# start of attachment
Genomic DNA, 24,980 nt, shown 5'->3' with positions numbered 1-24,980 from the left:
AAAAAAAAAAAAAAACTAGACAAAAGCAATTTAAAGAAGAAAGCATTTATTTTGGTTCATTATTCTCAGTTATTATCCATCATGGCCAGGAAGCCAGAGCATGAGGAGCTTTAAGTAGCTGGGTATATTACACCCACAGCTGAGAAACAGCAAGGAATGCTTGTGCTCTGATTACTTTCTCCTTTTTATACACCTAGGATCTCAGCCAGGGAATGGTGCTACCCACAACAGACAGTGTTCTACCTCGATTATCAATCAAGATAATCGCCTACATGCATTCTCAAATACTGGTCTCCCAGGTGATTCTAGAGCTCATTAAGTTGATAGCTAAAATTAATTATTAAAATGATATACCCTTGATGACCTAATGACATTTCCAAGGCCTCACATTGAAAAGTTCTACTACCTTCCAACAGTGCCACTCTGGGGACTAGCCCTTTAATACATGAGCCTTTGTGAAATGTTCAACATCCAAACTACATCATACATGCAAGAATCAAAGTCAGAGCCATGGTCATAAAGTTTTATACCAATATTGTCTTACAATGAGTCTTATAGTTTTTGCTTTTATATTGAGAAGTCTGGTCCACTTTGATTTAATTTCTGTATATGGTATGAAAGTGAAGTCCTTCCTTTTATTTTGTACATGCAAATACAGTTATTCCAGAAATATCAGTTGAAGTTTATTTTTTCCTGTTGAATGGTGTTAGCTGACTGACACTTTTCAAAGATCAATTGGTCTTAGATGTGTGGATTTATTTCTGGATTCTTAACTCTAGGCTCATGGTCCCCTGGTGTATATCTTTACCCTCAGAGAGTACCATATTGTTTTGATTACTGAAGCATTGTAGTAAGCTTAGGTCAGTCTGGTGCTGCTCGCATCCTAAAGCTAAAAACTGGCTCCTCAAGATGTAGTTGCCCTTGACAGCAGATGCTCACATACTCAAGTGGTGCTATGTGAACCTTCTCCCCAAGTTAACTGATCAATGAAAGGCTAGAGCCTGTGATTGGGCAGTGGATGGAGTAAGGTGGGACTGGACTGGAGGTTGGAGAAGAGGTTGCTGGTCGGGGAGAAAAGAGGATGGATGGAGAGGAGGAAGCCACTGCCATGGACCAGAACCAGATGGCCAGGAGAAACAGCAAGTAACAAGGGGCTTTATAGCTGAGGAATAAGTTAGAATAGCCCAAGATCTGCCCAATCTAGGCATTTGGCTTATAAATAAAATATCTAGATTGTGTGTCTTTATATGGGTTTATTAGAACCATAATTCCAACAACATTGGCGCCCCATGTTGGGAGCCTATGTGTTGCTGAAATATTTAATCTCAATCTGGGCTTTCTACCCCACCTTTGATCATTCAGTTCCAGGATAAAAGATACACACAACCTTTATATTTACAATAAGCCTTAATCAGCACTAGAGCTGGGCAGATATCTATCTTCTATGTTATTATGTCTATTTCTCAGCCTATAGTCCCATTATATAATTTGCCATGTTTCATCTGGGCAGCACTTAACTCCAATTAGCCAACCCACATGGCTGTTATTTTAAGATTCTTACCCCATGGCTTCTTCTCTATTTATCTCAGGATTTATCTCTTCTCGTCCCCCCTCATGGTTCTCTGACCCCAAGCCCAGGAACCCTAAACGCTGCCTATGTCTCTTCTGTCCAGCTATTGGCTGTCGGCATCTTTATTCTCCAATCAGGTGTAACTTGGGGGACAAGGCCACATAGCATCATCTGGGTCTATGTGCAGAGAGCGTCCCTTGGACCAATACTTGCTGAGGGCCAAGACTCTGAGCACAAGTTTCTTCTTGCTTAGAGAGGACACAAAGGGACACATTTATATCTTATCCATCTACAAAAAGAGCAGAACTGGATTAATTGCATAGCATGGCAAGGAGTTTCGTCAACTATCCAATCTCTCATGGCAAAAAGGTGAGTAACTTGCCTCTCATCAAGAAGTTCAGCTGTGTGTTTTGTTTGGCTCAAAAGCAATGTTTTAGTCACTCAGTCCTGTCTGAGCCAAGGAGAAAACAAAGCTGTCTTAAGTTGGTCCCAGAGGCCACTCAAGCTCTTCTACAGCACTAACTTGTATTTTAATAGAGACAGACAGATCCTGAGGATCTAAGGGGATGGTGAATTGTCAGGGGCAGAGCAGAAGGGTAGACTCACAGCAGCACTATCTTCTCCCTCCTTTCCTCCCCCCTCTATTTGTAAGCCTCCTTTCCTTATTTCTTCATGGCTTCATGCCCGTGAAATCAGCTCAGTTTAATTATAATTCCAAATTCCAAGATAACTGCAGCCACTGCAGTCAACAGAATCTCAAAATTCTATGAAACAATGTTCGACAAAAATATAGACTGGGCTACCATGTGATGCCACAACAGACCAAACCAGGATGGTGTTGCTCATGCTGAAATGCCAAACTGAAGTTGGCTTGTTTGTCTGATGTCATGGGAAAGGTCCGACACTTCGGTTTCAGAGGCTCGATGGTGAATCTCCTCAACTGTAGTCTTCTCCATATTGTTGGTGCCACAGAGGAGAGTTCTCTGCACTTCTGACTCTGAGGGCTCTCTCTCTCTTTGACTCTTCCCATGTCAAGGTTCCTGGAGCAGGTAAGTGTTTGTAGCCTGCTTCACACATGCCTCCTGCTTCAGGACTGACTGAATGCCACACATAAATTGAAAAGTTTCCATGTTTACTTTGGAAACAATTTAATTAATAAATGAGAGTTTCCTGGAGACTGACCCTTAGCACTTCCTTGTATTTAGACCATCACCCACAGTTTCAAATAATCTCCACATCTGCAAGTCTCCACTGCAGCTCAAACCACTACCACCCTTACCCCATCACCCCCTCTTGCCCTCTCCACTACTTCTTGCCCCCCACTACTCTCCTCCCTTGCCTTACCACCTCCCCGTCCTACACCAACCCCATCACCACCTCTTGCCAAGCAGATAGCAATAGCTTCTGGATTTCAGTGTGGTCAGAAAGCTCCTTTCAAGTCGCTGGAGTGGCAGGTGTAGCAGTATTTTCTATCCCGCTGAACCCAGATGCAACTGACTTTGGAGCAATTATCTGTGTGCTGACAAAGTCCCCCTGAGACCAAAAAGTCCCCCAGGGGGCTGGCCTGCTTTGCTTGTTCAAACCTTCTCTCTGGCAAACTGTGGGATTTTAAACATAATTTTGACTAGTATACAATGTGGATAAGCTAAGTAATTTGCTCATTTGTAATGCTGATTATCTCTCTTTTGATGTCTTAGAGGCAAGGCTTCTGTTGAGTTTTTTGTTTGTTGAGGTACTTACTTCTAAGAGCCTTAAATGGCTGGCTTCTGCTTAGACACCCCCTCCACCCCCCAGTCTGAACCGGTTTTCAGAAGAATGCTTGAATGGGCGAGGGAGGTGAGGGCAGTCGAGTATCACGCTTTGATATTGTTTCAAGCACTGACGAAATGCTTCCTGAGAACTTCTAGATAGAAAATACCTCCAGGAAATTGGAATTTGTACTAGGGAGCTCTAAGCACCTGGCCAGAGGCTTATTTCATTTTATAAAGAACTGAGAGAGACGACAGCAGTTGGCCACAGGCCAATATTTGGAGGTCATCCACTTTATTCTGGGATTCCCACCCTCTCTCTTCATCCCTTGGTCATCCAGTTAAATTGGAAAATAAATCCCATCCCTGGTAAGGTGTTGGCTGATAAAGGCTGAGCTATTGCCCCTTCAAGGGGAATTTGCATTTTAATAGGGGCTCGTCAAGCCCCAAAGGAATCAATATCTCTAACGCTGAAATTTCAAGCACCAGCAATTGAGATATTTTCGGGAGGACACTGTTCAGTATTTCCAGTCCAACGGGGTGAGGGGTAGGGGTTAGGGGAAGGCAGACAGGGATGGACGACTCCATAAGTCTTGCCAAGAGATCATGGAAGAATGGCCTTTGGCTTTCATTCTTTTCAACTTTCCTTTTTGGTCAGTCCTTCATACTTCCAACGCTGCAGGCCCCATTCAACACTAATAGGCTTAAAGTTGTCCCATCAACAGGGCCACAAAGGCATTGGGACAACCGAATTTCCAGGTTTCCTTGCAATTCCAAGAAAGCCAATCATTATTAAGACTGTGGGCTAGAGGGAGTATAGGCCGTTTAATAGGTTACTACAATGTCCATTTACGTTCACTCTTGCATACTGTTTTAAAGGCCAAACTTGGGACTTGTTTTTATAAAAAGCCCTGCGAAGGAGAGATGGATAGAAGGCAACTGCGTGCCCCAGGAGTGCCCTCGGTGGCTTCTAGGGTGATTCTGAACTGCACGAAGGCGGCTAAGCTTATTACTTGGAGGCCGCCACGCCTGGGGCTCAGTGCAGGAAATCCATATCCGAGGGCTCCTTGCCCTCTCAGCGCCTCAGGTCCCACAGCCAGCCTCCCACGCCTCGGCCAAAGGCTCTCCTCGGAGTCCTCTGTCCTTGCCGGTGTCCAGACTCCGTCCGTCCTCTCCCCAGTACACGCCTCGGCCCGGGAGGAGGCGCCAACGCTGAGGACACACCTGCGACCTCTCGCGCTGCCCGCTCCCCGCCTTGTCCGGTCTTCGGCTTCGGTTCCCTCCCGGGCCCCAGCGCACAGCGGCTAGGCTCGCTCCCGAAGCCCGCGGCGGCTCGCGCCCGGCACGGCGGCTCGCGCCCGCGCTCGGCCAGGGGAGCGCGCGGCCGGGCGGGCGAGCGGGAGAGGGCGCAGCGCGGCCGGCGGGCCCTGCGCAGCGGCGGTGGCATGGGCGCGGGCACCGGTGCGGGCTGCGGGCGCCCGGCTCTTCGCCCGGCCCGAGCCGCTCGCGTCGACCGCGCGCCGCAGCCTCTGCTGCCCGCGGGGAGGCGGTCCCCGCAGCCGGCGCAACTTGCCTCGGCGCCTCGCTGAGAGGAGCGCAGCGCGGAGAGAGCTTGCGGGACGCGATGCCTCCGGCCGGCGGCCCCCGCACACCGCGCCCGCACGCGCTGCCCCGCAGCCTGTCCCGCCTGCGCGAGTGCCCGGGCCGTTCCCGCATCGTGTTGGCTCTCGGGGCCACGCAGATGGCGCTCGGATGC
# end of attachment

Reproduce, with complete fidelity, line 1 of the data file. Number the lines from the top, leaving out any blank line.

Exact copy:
Genomic DNA, 24,980 nt, shown 5'->3' with positions numbered 1-24,980 from the left: